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We give – Dr. Erinn Rankin

We give – Dr. Erinn Rankin

July 22, 2020

Dr. Erinn Rankin
Imagine if we could improve patient outcomes by selectively eliminating the most aggressive cancer cells. Dr. Rankin and her team are working to develop novel therapies for advanced cancers. As a post-doctoral fellow, Dr. Rankin was part of the team that identified a link between the AXL signaling pathway and metastatic cancers including advanced breast, ovarian and kidney cancers. Dr. Rankin and colleagues showed that aggressive cancer cells that spread and are resistant to traditional chemo and radiation therapies increase the expression of AXL. Importantly, they showed that blocking the AXL pathway could reduce the size of multiple aggressive tumors. These studies provided preclinical evidence that led to ongoing clinical trials testing AXL inhibitors for cancer therapy. Dr. Rankin and her team continue to work on targeting AXL and other pathways that allow aggressive cancer cells to grow and survive. Please click here to see a description of some of the innovative projects ongoing in Dr. Rankin’s laboratory.

Reprogramming the immune system for ovarian cancer therapy.
Despite current surgical and cytotoxic therapies, 80% of patients diagnosed with advanced epithelial ovarian cancer (EOC) develop recurrent disease and only 30% of patients survive 5 years following diagnosis. There is an unmet need for effective therapies in the management and treatment of ovarian cancer. Dr. Rankin’s lab is working to develop therapeutic strategies for the treatment of advanced stage ovarian cancer and improve the overall survival of women suffering from this devastating disease.
This project is particularly exciting given that is has the potential to rapidly provide a new immunotherapy for the treatment of ovarian cancer. One of the key hurdles for cancer treatment is the ability of tumor cells to evade the immune system, thereby preventing the body’s natural immune defenses from destroying them. A prominent mechanism of tumor immune evasion is the establishment of an environment that is immunosuppressive and prevents strong T cell-mediated antitumor responses. Myeloid-derived suppressor cells (MDSCs) are immune cells with potent immunosuppressive activity. They are enriched in tumors where they promote immunosuppression, tumor cell survival, angiogenesis, and metastasis. Therefore, the ability to eliminate MDSCs in the tumor microenvironment is an attractive therapeutic strategy for cancer. Unfortunately, we lack good markers and ways to target MDSCs in cancer. Dr. Rankin’s group recently identified a cell surface protein that is highly expressed on the polymorphonuclear (PMN) set of MDSCs in both mouse and human cancers. Dr. Rankin is exploring the possibility of using antibodies that will bind to and deplete MDSCs expressing this protein as a therapeutic strategy for ovarian cancer therapy.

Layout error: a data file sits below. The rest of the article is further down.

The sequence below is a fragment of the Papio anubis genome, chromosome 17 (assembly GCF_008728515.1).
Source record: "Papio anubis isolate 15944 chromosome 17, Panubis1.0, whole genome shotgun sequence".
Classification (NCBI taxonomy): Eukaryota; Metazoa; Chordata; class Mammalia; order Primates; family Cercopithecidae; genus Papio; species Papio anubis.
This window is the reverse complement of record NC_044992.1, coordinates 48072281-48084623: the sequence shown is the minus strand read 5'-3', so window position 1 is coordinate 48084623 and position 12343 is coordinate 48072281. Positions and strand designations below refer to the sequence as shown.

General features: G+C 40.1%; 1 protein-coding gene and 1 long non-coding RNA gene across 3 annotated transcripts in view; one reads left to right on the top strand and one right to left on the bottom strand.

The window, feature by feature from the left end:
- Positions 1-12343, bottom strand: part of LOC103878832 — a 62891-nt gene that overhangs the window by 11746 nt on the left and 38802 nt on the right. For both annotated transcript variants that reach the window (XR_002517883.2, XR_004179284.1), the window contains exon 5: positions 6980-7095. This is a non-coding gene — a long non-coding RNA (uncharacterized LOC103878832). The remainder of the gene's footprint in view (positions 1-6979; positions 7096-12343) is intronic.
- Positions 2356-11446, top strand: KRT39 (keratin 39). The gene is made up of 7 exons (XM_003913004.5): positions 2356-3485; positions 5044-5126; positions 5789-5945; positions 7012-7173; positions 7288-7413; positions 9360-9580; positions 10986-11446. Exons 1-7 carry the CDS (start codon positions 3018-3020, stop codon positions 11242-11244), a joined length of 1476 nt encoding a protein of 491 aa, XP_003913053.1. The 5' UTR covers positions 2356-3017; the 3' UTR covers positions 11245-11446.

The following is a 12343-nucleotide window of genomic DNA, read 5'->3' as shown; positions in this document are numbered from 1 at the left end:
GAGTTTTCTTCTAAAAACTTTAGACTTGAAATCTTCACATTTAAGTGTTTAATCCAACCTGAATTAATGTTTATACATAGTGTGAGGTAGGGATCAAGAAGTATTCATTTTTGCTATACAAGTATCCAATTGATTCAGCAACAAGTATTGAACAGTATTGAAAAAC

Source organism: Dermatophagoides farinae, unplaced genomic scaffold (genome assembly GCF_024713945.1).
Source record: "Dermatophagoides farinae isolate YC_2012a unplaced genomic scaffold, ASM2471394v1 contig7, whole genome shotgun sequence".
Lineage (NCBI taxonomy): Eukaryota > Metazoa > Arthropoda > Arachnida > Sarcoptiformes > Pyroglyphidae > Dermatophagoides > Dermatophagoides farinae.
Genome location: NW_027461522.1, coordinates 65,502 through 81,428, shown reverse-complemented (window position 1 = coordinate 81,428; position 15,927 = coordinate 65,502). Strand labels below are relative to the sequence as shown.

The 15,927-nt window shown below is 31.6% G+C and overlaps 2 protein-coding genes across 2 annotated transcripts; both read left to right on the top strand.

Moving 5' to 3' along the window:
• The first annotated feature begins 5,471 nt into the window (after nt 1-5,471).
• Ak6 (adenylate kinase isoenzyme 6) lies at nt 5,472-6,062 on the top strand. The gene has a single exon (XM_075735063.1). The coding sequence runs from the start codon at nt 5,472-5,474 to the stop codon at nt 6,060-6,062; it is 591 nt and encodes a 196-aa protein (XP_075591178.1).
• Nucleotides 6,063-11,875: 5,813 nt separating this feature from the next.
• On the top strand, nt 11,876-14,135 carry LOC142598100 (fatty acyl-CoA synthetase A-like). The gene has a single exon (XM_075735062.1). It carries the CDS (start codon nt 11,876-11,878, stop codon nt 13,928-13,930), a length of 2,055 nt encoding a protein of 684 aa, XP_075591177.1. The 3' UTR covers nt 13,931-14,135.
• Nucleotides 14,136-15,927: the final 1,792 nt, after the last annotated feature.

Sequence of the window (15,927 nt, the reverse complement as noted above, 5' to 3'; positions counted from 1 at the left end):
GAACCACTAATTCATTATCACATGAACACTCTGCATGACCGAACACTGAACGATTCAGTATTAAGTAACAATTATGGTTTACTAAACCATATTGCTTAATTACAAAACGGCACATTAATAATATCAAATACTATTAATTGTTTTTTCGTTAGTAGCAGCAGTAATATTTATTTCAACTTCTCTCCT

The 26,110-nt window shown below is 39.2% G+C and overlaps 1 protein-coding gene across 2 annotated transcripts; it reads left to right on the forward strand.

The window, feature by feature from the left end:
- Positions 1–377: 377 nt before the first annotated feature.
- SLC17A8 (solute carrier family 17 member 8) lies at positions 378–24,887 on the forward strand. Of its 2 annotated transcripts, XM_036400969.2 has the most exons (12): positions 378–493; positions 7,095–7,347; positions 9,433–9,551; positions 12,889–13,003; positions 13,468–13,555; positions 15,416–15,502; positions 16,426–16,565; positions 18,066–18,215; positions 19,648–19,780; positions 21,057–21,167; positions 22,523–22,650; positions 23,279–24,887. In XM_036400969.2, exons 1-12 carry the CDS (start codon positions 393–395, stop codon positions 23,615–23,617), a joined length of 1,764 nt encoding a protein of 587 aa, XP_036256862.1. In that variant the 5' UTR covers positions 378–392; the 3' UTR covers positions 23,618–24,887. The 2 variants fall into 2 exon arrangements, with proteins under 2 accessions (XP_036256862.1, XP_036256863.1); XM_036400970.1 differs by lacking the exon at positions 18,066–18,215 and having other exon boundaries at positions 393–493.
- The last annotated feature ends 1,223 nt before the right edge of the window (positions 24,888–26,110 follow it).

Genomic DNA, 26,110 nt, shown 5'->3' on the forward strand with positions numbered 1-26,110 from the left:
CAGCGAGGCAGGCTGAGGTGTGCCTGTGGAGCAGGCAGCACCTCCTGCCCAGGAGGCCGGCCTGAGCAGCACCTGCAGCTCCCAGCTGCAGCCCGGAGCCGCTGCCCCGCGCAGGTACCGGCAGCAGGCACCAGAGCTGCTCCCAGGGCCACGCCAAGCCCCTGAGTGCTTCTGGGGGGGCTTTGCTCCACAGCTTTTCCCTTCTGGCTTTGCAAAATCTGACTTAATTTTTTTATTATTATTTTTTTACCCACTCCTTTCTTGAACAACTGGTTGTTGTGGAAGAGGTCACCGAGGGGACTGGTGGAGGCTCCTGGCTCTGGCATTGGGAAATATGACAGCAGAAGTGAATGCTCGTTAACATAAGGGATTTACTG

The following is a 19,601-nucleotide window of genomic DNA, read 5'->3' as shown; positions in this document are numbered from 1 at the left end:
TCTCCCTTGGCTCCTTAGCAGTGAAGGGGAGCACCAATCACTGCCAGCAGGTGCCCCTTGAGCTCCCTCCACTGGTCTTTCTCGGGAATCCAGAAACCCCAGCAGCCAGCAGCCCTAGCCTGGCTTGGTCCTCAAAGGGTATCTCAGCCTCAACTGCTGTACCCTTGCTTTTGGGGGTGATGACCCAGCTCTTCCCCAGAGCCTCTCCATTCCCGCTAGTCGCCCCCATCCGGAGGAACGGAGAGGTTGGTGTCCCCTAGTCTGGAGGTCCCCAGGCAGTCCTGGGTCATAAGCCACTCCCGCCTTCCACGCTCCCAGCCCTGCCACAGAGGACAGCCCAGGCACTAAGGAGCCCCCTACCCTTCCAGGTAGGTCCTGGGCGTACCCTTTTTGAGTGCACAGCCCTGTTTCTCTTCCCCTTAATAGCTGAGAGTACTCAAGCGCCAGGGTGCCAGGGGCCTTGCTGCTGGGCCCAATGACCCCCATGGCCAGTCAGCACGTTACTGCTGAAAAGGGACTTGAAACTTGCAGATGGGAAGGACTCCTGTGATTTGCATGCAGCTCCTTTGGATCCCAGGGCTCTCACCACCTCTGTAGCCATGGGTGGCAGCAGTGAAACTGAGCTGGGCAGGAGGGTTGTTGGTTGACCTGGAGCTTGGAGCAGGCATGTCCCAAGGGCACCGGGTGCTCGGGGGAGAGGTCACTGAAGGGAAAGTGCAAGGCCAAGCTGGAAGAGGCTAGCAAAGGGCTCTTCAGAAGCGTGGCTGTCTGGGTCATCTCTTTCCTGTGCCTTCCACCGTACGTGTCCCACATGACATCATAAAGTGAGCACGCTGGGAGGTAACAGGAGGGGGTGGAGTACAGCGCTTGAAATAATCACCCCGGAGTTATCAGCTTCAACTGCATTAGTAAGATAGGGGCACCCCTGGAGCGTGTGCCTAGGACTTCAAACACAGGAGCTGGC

Increasing the efficacy and safety of radiation therapy for the treatment of ovarian cancer.
Radiation therapy plays a central role in curing cancer. Moreover, an emerging paradigm in cancer therapy is the use of radiotherapy to optimize antitumor responses to targeted immunotherapies. Radiotherapy can stimulate the immune system through the release tumor antigens and chemokines that promote antitumor immune responses. Clinically, the combination of radiation therapy and immunotherapy in patients with metastatic melanoma has led to durable systemic antitumor responses. However, the use of radiotherapy in the clinical management of ovarian cancer is limited due to the tumor spread throughout the abdomen and the potential for normal tissue toxicities associated with abdominal irradiation. Current research efforts within the radiation oncology field are focused on developing therapeutic approaches to maximize the therapeutic index of radiotherapy by enhancing the tumor response and protecting normal tissues from radiotherapy damage. Recently, strategies have emerged to protect normal tissues by delivering ultrahigh dose-rate irradiation (FLASH). Conventional radiotherapy delivers radiation at doses of 3-4 Gy/minute. In contrast, FLASH radiotherapy delivers doses at a dose-rate of 200 Gy/second. A recent study has utilized FLASH radiotherapy in preclinical models of lung cancer to demonstrate that FLASH radiotherapy significantly enhances the therapeutic ratio of radiotherapy in the lung by sparing normal tissues from irradiation-induced toxicity, while maintaining efficient lung tumor control. These studies suggest that FLASH radiotherapy may be an effective strategy to reduce the complications of radiotherapy while maintaining antitumor control. Dr. Bill Loo at Stanford has developed an experimental FLASH irradiator and has worked together with Dr. Rankin to show a dramatic reduction in radiation induced injury to the intestine. These findings raise the intriguing possibility that FLASH irradiation is an effective strategy to treat abdominal metastases from ovarian cancer and reduce the occurrence and severity of acute and late toxicities associated with abdominal irradiation. Moreover, Dr. Rankin is testing the combination of FLASH with immune checkpoint blockade as a safe and effective strategy to achieve durable responses in advanced ovarian cancer. Dr. Rankin believes that this novel therapeutic approach will be particularly useful for recurrent ovarian cancer patients whose tumors do not respond to current chemotherapy regimens.